Supreme Court: Missouri Must Provide Law School Opportunity for African-Americans
In the case of Missouri ex rel. Gaines v. Canada, decided on this day, the Supreme Court ruled that the State of Missouri was required to provide a law school education for its African-American residents. Lloyd Gaines had been denied admission to the University of Missouri law school on the grounds that it was “contrary to the constitution, laws and public policy of the State to admit a negro as a student in the University of Missouri.” State law did authorize payment of tuition at law schools in four adjacent states that did admit African-Americans: Kansas, Nebraska, Iowa and Illinois. The Supreme Court, however, rejected this approach as a viable option under the constitution.
The decision did not strike down the principle of “separate but equal,” but it was an important early (1938) step down the road to Brown v. Board of Education, on May 17, 1954, which did. As a result of the decision, Missouri moved to create a law school at the historically African-American Lincoln University, and Gaines was admitted.
Immediately after the decision, the case took a curious turn that has never been resolved. When the NAACP sought to appeal the adequacy of the Lincoln University program, it learned that Gaines had disappeared. His fate has never been determined, despite investigations by Ebony magazine in the 1950s and another by a weekly newspaper in 2000. His memory is honored at the University of Missouri, however. The campus African-American Center was named for him in 2001, and a portrait has been placed in the law school building.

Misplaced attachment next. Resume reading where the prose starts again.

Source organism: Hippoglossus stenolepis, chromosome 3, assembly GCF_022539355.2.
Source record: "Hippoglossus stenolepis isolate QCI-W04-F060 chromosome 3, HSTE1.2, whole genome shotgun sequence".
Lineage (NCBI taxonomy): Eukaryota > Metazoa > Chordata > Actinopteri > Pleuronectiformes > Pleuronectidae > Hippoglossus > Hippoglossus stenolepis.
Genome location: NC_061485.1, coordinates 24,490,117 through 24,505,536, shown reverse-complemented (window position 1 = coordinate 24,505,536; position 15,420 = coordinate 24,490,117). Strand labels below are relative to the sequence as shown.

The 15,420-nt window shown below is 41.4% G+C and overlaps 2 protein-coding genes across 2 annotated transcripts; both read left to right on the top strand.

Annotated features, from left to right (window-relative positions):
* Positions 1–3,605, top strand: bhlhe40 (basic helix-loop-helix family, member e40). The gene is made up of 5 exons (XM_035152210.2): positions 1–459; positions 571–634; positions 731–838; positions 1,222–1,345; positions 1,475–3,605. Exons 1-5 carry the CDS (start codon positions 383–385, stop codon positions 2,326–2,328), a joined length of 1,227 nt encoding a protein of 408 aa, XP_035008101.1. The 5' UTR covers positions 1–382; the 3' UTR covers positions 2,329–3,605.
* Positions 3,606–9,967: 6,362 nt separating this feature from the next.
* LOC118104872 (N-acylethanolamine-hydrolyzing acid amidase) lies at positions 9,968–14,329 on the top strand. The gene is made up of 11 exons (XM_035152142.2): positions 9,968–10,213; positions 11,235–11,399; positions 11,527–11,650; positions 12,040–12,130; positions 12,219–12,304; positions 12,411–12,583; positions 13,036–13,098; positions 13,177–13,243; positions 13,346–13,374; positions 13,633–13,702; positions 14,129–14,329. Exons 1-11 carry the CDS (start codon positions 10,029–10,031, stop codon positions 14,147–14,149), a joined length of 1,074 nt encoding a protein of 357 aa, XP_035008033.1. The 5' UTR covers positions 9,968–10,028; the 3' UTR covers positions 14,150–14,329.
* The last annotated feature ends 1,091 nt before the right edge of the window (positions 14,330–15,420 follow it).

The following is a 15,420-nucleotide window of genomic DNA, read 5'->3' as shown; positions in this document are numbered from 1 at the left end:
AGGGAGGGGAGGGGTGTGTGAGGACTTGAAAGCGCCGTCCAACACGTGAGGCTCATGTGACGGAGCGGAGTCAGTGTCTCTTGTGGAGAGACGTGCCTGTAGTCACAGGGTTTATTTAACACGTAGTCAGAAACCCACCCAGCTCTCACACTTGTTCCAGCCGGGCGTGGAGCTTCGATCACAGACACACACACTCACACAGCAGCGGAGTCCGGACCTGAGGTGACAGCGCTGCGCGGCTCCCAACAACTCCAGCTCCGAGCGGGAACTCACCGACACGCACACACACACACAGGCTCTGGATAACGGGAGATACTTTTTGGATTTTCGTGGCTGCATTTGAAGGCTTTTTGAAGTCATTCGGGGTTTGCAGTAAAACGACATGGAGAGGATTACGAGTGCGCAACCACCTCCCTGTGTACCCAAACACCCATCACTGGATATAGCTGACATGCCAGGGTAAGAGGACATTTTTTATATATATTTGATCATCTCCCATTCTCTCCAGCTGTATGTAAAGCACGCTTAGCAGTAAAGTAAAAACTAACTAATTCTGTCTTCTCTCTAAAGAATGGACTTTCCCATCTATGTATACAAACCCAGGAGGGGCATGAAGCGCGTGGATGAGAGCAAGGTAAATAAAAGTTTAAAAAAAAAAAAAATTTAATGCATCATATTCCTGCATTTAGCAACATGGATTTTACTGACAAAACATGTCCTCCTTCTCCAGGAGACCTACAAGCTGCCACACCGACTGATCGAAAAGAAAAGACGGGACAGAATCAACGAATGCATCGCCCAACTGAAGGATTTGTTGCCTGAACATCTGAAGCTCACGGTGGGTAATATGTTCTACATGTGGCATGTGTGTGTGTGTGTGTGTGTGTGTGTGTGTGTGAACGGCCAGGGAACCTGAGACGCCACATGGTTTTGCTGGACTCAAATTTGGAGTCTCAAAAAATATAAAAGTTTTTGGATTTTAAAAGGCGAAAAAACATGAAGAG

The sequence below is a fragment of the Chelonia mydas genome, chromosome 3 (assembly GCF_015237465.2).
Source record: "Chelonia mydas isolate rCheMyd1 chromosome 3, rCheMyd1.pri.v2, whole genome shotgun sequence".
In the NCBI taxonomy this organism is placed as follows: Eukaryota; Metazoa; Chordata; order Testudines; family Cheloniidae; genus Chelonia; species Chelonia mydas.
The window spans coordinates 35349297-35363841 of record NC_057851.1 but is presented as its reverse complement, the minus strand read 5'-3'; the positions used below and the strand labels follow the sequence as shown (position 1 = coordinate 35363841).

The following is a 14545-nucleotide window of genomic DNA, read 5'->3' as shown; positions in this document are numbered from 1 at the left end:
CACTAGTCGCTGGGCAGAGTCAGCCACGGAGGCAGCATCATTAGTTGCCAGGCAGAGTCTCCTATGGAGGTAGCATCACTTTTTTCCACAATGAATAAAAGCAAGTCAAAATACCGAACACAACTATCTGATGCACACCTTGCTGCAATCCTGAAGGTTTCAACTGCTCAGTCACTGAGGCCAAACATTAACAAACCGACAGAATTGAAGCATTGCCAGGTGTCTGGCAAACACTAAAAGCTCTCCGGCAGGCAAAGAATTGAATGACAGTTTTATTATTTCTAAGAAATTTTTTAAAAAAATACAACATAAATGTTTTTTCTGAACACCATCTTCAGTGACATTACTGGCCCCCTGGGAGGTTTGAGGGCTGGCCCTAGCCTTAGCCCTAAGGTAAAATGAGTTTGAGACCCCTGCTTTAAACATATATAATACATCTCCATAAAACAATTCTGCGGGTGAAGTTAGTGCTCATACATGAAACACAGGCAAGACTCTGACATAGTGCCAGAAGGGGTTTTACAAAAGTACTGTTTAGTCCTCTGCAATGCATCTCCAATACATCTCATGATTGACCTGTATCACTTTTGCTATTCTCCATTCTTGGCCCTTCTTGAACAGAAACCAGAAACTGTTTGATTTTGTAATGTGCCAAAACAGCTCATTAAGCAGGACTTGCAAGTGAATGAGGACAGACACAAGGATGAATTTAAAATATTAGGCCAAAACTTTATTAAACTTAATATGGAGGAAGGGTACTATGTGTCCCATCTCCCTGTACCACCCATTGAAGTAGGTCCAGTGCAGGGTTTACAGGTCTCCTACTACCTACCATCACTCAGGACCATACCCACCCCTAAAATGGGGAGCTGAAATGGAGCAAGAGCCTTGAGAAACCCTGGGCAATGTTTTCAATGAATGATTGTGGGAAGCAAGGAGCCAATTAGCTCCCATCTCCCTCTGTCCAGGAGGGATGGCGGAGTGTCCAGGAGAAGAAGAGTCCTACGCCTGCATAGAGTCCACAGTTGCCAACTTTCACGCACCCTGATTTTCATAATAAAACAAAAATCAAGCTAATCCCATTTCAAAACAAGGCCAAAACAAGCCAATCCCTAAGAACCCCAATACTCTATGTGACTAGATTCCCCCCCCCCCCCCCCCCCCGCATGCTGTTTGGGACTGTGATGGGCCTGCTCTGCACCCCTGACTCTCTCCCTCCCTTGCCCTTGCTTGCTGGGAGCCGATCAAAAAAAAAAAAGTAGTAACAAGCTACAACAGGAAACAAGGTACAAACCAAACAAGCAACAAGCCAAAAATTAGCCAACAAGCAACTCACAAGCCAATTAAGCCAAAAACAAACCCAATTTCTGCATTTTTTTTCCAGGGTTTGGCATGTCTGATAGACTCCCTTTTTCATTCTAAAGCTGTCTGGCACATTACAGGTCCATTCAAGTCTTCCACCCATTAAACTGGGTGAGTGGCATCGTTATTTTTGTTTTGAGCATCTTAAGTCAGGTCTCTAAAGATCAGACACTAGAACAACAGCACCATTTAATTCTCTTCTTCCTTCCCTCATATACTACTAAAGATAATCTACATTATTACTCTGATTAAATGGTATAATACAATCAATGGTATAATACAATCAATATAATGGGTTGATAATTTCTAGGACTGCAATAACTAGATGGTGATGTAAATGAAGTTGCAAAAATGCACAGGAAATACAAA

The Court: “The question here is not of a duty of the State to supply legal training, or of the quality of the training which it does supply, but of its duty when it provides such training to furnish it to the residents of the State upon the basis of an equality of right. By the operation of the laws of Missouri, a privilege has been created for white law students which is denied to negroes by reason of their race. The white resident is afforded legal education within the State; the negro resident having the same qualifications is refused it there, and must go outside the State to obtain it. That is a denial of the equality of legal right to the enjoyment of the privilege which the State has set up, and the provision for the payment of tuition fees in another State does not remove the discrimination.”
Learn more about Lloyd Gaines: http://digital.library.umsystem.edu/cgi/t/text/text-idx?page=home;c=gnp
Learn more about African American history: Henry Louis Gates, Life Upon These Shores: Looking at African American History, 1513-2008 (2011)